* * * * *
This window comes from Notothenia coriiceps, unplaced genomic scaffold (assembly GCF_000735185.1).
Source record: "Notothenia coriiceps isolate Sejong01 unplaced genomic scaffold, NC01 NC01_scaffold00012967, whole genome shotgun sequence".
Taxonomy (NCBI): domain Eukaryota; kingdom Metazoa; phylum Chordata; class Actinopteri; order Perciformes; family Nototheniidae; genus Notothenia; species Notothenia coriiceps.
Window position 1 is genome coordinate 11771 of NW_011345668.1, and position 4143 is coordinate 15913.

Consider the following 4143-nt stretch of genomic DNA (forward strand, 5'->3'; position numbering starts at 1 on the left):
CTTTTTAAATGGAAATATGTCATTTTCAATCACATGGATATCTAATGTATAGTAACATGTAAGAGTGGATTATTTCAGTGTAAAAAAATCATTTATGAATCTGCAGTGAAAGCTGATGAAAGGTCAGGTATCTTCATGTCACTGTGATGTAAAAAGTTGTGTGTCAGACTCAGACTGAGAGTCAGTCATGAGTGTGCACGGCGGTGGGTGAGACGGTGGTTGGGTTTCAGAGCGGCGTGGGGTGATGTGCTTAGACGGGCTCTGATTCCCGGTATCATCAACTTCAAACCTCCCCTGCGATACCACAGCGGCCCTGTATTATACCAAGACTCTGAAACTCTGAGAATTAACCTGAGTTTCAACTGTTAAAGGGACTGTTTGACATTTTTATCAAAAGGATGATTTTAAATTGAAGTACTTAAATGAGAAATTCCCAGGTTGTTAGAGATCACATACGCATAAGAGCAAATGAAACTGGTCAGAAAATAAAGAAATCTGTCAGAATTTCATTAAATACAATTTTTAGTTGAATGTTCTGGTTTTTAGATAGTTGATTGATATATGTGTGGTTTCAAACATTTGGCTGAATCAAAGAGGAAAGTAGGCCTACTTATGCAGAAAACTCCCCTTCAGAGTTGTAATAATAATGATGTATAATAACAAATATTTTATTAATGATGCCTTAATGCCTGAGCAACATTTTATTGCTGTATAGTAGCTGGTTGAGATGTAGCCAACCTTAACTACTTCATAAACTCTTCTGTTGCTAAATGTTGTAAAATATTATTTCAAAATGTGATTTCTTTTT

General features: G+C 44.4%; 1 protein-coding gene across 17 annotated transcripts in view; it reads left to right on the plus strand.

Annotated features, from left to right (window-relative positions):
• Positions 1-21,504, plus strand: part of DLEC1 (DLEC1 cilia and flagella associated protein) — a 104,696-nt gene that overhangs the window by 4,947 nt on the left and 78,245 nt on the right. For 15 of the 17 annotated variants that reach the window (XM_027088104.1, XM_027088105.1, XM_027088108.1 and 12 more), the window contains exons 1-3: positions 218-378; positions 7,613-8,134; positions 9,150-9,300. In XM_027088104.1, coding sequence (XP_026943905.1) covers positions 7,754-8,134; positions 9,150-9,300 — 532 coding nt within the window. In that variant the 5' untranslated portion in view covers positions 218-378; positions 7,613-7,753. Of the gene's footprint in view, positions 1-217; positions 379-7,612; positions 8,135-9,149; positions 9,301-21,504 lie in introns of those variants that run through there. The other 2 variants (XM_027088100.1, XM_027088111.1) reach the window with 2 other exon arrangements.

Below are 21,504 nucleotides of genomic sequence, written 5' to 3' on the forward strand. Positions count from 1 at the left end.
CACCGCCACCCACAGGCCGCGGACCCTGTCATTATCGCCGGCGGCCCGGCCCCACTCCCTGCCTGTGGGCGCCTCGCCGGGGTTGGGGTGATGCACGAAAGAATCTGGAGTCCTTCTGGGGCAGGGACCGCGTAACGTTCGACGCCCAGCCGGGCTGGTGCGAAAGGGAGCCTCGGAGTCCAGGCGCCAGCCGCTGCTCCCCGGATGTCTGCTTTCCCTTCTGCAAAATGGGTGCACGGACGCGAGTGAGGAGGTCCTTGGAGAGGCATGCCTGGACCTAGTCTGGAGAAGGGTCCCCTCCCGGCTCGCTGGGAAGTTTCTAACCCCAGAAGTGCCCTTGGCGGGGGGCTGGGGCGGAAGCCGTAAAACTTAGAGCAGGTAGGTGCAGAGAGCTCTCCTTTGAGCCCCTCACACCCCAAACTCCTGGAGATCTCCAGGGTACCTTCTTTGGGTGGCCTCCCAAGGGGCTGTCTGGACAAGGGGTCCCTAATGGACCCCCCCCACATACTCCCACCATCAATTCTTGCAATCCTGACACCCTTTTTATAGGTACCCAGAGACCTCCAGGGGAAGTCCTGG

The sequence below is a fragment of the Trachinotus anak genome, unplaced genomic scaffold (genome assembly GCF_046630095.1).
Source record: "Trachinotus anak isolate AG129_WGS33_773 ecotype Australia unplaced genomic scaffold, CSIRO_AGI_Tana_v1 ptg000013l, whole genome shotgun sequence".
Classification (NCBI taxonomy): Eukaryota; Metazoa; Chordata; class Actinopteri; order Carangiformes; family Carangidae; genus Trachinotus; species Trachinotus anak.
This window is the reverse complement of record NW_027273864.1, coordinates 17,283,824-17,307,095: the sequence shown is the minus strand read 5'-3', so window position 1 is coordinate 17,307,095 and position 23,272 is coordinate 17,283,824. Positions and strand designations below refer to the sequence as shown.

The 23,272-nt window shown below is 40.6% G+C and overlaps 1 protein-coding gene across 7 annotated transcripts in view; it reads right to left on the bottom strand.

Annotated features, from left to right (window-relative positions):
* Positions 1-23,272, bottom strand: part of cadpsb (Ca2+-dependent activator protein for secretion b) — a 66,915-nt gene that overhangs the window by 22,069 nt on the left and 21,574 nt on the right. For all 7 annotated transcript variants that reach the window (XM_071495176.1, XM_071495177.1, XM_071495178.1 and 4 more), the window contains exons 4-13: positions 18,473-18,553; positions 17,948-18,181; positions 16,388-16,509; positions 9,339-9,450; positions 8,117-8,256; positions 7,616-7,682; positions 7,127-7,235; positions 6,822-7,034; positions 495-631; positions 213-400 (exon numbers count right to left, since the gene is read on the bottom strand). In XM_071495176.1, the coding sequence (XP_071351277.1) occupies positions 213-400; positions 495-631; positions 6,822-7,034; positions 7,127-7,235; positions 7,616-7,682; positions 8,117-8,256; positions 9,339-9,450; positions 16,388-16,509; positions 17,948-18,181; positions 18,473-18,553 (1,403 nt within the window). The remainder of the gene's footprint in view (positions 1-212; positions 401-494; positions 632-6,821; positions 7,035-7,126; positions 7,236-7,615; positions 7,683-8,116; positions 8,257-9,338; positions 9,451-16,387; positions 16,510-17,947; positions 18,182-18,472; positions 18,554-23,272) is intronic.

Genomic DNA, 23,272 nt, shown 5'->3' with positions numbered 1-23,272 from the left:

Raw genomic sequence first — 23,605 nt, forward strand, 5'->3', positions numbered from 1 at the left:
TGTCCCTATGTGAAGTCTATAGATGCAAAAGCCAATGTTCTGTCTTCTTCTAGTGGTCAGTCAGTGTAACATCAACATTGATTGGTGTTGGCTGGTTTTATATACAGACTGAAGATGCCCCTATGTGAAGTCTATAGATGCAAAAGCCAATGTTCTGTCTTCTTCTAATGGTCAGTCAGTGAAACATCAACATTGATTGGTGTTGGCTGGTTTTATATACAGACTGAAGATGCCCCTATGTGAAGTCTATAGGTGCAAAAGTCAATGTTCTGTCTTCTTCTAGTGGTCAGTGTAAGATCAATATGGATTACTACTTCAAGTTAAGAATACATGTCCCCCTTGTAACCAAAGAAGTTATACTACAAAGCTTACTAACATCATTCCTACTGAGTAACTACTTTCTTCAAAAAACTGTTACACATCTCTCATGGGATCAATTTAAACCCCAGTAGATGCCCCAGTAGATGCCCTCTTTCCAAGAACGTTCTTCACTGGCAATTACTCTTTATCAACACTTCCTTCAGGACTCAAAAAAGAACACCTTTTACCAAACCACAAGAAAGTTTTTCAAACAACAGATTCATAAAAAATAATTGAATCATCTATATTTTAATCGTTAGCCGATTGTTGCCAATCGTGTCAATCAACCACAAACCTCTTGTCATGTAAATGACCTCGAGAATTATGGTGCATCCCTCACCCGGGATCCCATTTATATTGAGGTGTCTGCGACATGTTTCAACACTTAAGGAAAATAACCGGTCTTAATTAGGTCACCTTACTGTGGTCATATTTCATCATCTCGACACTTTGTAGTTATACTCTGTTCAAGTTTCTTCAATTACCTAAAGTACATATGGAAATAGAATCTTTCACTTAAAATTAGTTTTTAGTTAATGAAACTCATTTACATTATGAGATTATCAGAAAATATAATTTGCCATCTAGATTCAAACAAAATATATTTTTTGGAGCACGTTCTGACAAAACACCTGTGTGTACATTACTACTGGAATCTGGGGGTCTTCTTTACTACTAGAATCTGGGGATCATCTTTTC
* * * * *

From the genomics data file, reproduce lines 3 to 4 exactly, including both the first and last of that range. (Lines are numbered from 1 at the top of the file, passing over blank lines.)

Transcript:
Taxonomy (NCBI): domain Eukaryota; kingdom Metazoa; phylum Chordata; class Actinopteri; order Perciformes; family Nototheniidae; genus Notothenia; species Notothenia coriiceps.
Window position 1 is genome coordinate 11771 of NW_011345668.1, and position 4143 is coordinate 15913.